Zach Simonson, chair of the Wapello County Democrats, began his introduction Saturday afternoon of Tom Steyer by lamenting Americans’ lack of progress on fighting the effects of climate change.
“I get really excited when I think about the opportunity that we have with the climate crisis to really define our generation in a more meaningful way,” said Simonson, at the downtown Hotel Ottumwa. “Tom Steyer’s been a great partner in the fight on that issue.”
Steyer built his national political profile largely through his organizations NextGen Climate Action and Need to Impeach, launched in October 2017 with a petition of support for removing President Donald Trump from office. More than 8 million people have since signed on to the impeachment effort.
But for Steyer, a retired businessman from California, his political priorities extend far beyond the President.
Following the Iowa Democratic Party Liberty and Justice Celebration Friday night, Steyer hit the road Saturday and Sunday to meet voters in Southeast Iowa. He talked about “Need to Impeach” across stops in Knoxville, Ottumwa, Fairfield and West Burlington — often fielding questions from the audience on impeachment — but it was not the central issue of his stump speech.
“I know we have to stabilize the climate, I’ve said it’s my No. 1 priority,” said Steyer, at Peace Tree Brewing Company in Knoxville. “I would declare a state of emergency on day one. Rural America is a huge part of the solution. Rural America will be a partner in solving this crisis in a way that is profound and also profitable.”
Even as Steyer managed the investment firm that made him his fortune, he still was politically active, particularly on issues of climate. After he left his corporate job in 2012, Steyer went on to found NextGen Climate, now called NextGen America. The organization focuses on mobilizing young people to vote in order to “make progress on the issues facing our generation.”
In Ottumwa, Steyer fielded a question from state Rep. Mary Gaskill, D-Ottumwa, on how he would make farming communities part of his work as president to fight climate change.
“What I know is, we are going to have to sequester a lot of carbon in this world and we’re going to have to work specifically with farmers in rural communities to make sure that that happens in the real world,” Steyer said, noting his family raises grass-fed cattle, chicken and pigs in California. “What we’re going to do is go to those communities and not tell them what we’re going to do, but ask them the best way to do it, and make sure that the incentives are in place so that actually doing this is something that they get paid for and that they profit from.”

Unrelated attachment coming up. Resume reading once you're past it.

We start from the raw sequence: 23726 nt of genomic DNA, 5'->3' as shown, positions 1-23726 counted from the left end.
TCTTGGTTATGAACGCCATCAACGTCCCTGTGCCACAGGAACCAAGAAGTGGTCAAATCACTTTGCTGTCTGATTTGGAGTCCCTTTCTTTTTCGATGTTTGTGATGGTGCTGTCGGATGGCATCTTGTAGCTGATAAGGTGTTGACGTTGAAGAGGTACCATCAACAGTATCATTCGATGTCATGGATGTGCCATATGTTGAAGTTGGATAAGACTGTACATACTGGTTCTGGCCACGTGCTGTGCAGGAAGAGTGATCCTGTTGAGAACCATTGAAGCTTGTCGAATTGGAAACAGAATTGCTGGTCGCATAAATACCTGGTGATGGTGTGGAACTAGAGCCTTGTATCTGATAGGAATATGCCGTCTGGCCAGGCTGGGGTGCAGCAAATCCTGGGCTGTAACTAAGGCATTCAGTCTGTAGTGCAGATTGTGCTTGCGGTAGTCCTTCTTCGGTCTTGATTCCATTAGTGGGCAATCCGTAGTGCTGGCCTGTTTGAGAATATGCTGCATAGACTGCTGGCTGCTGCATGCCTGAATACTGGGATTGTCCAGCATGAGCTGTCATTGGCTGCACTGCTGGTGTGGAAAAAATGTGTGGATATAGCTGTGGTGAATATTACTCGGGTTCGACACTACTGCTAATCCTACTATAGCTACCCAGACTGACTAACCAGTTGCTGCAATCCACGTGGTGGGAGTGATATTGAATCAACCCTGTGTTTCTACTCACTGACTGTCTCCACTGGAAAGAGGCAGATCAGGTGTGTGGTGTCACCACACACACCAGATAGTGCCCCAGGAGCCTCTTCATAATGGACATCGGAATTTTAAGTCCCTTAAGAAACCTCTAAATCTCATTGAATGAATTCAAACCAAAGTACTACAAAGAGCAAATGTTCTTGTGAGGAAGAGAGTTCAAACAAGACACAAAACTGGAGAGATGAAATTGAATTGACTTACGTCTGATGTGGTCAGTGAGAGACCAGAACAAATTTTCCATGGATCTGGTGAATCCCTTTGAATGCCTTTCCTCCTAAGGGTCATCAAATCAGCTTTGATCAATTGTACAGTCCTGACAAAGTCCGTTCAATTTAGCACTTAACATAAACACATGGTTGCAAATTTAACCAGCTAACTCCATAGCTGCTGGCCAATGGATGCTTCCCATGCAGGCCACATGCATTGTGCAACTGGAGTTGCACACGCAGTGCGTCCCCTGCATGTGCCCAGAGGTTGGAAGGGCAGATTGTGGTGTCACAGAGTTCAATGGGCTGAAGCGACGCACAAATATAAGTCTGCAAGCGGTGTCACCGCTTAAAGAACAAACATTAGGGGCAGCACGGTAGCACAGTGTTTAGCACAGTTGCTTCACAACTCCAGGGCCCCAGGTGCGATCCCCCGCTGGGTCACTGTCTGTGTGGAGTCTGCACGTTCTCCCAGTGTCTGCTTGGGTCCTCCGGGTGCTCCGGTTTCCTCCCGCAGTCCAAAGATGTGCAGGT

In rural Fairfield, in a barn at The Pony Farm, Leonard Milender said Steyer “hit all the buttons for me.”
“Everything you said was just like bing, bing, bing, bing, bing — I agree,” Milender said. “We need to stop that dumbass in the White House from using the Constitution to wipe his face with.”
But he questioned how Steyer could accomplish his priorities, such as health care for all Americans, 12-year term limits on members of Congress and rooting out corruption, without control of the House of Representatives and Senate.
In Knoxville, Linda Stelter, an undecided voter from nearby Pella, said she agreed with Steyer’s position on health care, that private insurance should remain available with the addition of a public option.
“I think he’s right about that,” said Stelter, a former photojournalist. “I worry about Elizabeth Warren and Bernie Sanders. I think everybody should have affordable care, absolutely, but I think it needs to be spelled out to show people you are not going to be paying more. If you don’t have all these premiums and deductibles and your taxes are a little bit higher, so be it. But, I think people should have a choice if they want to keep their employer-provided coverage.”
Steyer consistently drew crows of more than two dozen across his southeast Iowa stops, fielding 60-plus in Knoxville and West Burlington. His signature plaid tie was not on display, but a symbol he draws on his hand was visible from the audience. In a recent conversation with BuzzFeed News, Steyer said the cross-like image meant “to tell the truth no matter what the cost is.”
In Iowa, Steyer told voters why he decided to add his voice to an already crowded primary field. After watching the first debates, Steyer said he saw candidates arguing about policies he thought had no chance of being implemented until the “corporate stranglehold” on the federal government was broken.
“I’m running, basically, to try to restore what we all thought we had, which is government of, by and for the people.”
By Elizabeth Meyer